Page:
Target Weed: Bluebell Creeper

Published on 05 April 2024

Bluebell Creeper

Bluebell Creeper by Sheldon Navie

What is Bluebell Creeper?

Bluebell Creeper, also known as Billardiera fusiformis or sollya, is a native plant of Western Australia that has been widely cultivated as an ornamental garden plant and planted in gardens outside of its original area. It is now regarded as a significant environmental weed in Victoria.

This plant easily produces seeds and can be spread by birds. If the above-ground parts of the plant are damaged, it can regrow from underground root segments, resulting in the development of a widespread horizontal root system that can extend for several metres. The dumping of garden waste also aids in the spread of this plant.

Why should we avoid planting it?

Its twisting, evergreen shrub or climber form allows it to out-compete native plants for sunlight, smothering or strangling them. The dense growth of the Bluebell Creeper can also prevent natural regeneration. This weed contains toxins that can cause skin irritation and nausea.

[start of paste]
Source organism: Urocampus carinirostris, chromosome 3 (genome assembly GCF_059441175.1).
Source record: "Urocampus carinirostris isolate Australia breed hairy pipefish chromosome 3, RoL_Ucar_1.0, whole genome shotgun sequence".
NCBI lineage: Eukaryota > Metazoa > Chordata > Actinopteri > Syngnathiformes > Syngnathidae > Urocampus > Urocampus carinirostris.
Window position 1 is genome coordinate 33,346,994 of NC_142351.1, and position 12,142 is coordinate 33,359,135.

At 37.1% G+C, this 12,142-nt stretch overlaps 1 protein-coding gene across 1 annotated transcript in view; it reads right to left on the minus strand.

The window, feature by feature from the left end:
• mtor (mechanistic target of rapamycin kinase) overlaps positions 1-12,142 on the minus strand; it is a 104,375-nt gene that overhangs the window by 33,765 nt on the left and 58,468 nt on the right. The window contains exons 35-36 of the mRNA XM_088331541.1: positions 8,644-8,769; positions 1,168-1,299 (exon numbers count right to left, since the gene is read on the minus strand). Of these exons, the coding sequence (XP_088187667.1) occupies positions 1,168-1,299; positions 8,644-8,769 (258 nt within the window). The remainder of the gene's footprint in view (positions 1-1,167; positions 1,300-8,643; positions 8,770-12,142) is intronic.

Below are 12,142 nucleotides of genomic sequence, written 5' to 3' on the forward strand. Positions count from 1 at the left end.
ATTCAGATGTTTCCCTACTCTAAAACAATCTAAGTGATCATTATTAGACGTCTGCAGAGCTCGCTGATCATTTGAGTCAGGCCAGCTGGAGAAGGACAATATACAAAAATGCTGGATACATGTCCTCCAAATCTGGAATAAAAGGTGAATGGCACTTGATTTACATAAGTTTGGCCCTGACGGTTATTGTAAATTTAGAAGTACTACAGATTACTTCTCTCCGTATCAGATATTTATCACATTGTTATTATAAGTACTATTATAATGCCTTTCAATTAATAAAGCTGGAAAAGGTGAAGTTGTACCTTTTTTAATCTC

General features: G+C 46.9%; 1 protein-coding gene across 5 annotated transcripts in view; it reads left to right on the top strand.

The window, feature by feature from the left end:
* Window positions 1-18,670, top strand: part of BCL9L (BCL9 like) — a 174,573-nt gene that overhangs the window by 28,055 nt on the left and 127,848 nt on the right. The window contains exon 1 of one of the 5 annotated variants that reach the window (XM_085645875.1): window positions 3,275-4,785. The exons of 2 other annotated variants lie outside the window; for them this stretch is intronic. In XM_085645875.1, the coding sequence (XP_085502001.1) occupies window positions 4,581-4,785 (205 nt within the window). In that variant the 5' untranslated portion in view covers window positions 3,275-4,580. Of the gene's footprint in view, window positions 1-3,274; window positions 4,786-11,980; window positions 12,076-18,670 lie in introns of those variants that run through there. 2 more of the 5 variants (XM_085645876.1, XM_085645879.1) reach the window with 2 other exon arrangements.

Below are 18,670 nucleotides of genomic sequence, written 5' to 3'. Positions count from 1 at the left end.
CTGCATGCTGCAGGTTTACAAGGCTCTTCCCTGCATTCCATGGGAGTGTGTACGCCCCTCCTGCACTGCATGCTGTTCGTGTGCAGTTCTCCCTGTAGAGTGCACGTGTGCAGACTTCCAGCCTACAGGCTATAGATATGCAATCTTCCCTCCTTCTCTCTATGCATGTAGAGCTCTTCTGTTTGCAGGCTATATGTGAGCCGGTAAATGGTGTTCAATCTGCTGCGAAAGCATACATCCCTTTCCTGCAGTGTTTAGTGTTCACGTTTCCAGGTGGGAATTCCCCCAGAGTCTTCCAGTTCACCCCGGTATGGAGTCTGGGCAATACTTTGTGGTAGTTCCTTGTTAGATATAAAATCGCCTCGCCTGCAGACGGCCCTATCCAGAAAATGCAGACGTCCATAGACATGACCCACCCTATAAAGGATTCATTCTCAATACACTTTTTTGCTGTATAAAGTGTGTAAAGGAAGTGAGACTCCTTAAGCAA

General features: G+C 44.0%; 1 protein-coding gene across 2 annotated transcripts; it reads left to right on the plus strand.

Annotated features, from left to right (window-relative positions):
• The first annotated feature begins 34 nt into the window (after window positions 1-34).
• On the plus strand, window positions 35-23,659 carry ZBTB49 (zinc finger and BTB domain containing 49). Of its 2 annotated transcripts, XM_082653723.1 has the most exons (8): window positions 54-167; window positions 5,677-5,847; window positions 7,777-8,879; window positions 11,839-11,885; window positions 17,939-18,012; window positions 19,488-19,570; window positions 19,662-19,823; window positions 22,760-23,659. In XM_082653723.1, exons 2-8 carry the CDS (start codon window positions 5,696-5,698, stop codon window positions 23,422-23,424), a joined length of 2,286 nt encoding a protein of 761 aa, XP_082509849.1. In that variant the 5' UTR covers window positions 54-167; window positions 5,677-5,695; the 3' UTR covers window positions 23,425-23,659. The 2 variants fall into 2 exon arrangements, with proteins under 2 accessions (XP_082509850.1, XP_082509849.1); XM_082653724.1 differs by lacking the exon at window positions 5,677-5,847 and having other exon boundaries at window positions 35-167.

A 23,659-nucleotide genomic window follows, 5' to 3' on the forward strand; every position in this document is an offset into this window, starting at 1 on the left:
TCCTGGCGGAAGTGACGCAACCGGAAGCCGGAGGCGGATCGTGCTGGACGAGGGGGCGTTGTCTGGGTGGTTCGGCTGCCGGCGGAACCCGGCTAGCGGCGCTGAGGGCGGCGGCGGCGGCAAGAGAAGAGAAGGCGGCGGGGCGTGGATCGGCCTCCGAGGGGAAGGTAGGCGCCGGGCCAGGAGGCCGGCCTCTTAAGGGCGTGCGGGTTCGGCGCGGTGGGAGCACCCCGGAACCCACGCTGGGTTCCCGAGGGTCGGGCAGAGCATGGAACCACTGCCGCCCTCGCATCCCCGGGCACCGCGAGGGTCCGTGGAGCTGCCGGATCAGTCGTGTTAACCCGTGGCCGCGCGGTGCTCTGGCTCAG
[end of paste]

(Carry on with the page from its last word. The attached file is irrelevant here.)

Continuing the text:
How do you remove it?

Control methods include pulling up or digging out seedlings and saplings and cutting or scraping the stem and applying herbicide. For larger infestations, herbicides approved for use can be applied selectively, following safety guidelines and regulations.

There are two indigenous Billardiera species, also known as apple berry, in Maroondah that may be confused with this environmental weed - these are B. mutabilis and B. scandens however, neither have blue flowers. These are also environmental weeds but they are not as invasive in Maroondah.

More information

For more information on Bluebell Creeper visit Weeds of Australia.

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